Debate on productivity brings together officials and experts
18 May 2017

Debate on productivity brings together officials and experts

The meeting was organized into four panels, covering areas of economic policy in which it is possible to define initiatives with potential to boost productivity in Brazil.

FGV’s Brazilian Institute of Economics (IBRE) hosted the seminar titled Dimensions of Productivity on May 11. The meeting was organized into four panels, covering areas of economic policy in which it is possible to define initiatives with potential to boost productivity in Brazil: Targeted Credit and Forced Savings, Promotion of Competition, Trade Policy, and Infrastructure Regulation. The event was closed by the Secretary of International Affairs of the Brazilian Ministry of Finance, Marcello Estevão, representing Minister Henrique Meirelles.

“Brazil is going through a moment of transition. In the short term, there are discussions about the work of the Central Bank. Much is said about the crisis and discussed about how much the economy will grow in the next few years, but this conference addressed something very important that can impact the lives of everyone in 5, 10, 20, or 30 years, which is the growth of productivity. Greater productivity leads to higher well-being, which brings benefits to ordinary citizens,” he said.

Earlier, economist Fernando Velloso pointed out, during the opening ceremony, that productivity in Brazil has remained stagnant since the 1980’s, with some episodic growth periods in the 1990’s and 2000’s. The Special Advisor for Microeconomic Reforms of the Ministry of Finance, João Manoel Pinho de Mello, analyzed the key factors to leverage productivity: increased workforce, human capital, and physical capital.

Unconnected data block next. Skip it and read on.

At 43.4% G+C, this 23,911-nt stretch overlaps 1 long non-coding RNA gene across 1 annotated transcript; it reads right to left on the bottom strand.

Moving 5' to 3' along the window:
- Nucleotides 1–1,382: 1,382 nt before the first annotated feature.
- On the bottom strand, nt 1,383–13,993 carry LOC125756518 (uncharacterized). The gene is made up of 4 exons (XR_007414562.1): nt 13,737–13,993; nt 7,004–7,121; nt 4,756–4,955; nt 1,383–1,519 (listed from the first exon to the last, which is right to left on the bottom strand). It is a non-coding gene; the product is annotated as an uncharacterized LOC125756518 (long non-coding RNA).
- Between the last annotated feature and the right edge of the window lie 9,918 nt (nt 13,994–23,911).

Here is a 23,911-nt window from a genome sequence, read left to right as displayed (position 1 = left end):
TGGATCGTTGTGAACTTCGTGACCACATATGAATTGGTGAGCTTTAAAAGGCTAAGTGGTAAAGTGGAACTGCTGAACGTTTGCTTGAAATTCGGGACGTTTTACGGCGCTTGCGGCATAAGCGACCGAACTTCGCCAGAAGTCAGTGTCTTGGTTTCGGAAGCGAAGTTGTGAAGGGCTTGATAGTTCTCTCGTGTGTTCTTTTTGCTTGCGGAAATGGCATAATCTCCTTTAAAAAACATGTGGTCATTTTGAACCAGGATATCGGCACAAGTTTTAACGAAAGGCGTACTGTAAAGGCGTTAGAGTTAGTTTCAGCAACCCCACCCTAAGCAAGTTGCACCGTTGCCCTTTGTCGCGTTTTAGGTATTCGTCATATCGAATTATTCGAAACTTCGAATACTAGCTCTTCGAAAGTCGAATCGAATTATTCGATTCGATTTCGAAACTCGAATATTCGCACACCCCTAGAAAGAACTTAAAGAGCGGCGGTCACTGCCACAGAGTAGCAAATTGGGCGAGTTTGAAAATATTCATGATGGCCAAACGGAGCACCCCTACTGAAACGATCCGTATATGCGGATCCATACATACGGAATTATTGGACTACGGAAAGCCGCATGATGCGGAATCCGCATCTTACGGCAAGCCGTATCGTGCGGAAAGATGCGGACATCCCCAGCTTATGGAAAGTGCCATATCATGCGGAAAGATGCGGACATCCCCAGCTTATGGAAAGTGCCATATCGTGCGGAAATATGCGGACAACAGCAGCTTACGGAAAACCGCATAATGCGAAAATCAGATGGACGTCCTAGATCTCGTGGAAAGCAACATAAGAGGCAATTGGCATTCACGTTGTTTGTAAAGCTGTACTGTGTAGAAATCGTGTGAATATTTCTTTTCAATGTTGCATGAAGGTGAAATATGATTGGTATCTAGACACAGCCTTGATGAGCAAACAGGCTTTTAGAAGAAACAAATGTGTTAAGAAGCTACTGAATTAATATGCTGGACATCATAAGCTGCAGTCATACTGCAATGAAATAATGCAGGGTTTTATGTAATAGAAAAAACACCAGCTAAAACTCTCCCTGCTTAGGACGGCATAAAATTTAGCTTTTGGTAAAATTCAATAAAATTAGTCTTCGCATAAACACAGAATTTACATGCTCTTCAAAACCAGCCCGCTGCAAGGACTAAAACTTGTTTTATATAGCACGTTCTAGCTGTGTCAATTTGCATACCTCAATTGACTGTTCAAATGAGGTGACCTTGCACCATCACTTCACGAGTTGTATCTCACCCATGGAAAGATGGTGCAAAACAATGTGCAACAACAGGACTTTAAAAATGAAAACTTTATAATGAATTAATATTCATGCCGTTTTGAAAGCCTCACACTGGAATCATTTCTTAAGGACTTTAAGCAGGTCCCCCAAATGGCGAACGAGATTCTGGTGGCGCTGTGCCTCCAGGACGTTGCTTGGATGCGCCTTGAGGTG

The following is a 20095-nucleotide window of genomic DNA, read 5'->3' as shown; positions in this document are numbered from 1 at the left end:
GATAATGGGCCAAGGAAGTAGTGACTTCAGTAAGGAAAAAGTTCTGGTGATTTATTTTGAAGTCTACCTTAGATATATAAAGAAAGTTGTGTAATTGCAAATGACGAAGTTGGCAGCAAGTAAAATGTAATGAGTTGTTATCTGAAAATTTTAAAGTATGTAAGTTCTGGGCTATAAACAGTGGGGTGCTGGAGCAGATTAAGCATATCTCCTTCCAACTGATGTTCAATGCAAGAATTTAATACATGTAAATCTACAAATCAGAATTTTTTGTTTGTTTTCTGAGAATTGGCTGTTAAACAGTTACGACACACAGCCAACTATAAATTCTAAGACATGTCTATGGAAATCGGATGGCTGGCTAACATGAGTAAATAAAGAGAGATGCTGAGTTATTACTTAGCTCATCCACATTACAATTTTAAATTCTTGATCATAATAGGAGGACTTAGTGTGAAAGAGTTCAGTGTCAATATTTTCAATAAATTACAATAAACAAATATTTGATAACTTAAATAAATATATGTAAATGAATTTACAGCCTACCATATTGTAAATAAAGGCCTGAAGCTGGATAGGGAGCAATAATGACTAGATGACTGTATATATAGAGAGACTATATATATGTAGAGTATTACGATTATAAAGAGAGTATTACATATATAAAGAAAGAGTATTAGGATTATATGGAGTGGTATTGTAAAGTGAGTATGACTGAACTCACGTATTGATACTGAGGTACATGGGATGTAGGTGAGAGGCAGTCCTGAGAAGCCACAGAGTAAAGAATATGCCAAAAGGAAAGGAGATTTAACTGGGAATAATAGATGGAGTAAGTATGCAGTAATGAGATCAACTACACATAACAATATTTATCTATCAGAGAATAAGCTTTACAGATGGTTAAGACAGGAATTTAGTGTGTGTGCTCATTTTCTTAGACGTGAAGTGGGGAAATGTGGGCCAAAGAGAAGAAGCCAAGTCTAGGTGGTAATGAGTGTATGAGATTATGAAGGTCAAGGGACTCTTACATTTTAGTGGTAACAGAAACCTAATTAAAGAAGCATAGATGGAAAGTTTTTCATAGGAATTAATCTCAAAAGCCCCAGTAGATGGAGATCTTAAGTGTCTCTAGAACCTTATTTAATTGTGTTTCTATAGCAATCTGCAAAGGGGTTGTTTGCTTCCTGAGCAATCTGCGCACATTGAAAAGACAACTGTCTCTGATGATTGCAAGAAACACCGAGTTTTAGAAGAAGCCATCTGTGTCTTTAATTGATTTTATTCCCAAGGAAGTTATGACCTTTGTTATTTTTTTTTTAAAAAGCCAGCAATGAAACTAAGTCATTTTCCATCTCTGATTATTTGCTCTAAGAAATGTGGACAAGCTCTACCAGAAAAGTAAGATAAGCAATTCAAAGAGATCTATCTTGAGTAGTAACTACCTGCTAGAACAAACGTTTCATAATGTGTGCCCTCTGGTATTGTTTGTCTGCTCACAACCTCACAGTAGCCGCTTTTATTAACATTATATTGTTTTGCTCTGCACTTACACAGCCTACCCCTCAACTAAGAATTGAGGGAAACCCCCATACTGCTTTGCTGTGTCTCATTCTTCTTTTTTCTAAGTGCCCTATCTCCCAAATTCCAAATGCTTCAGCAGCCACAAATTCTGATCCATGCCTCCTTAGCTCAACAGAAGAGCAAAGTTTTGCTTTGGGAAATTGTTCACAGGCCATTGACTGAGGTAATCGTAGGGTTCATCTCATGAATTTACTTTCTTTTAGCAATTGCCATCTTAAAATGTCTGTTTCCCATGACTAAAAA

The first panel of the seminar, which discussed Targeted Credit and Forced Savings, counted on the participation of Vinícius Carrasco (BNDES) and Mark Dutz (World Bank).  Mark focused his presentation on some aspects of a study developed by the World Bank on reviewing public spending of industrial policy, the reasons for public interest in targeted credit, and who benefits from this subsidized credit. During the debate, additional comments were made by Marcio Nakane (USP).

The second panel, mediated by IBRE researcher Regis Bonelli, featured Otávio Damaso (Central Bank), Leandro Fonseca (ANS), and José Tavares (CINDES), with comments by Leonardo Rezende (PUC-RJ). The lecturers discussed aspects of the promotion of competition and how it can increase productivity.

In the afternoon, the debate turned to Trade Policy. Marcello Estevão (Ministry of Finance) moderated the panel, which was participated by Sandra Rios (CINDES), Carlos Márcio Cozendey (Ministry of Foreign Affairs), and Alexandre Messa (IPEA), with comments by Jorge Arbache (Ministry of Planning). The lecturers shared their outlooks on Brazil’s level of integration to international trade growth and its relationship with productivity growth.

The last panel focused on the regulation of Infrastructure. Tackling one of the most complex issues in Brazilian economy, the panel was moderated by Marcos Mendes (Ministry of Finance) and featured presentations by Joísa Dutra (Director of FGV’s Center for Regulation and Infrastructure Studies – CERI), Cláudio Coutinho Mendes (BNDES), and Adriano Pires (CBIE), with comments by economist Armando Castelar Pinheiro (IBRE). Participants highlighted that Brazil’s interest rate is one of the highest in the world, and that the macroeconomic aggregates are highly volatile, which harms long-term investments, added to a great dependence on financing from the public sector.

The seminar continued a successful partnership between IBRE and the Brazilian Ministry of Finance, and was also an opportunity to launch the book Anatomia da Produtividade no Brasil [Anatomy of Productivity in Brazil], organized by Regis Bonelli, Fernando Veloso, and Armando Castelar Pinheiro, from IBRE. Both the event and the publication derived from a decision by IBRE to choose productivity as one of the central concerns of its institutional mission of contributing to the debate on Brazilian development.

Watch the seminar, which is in Portuguese: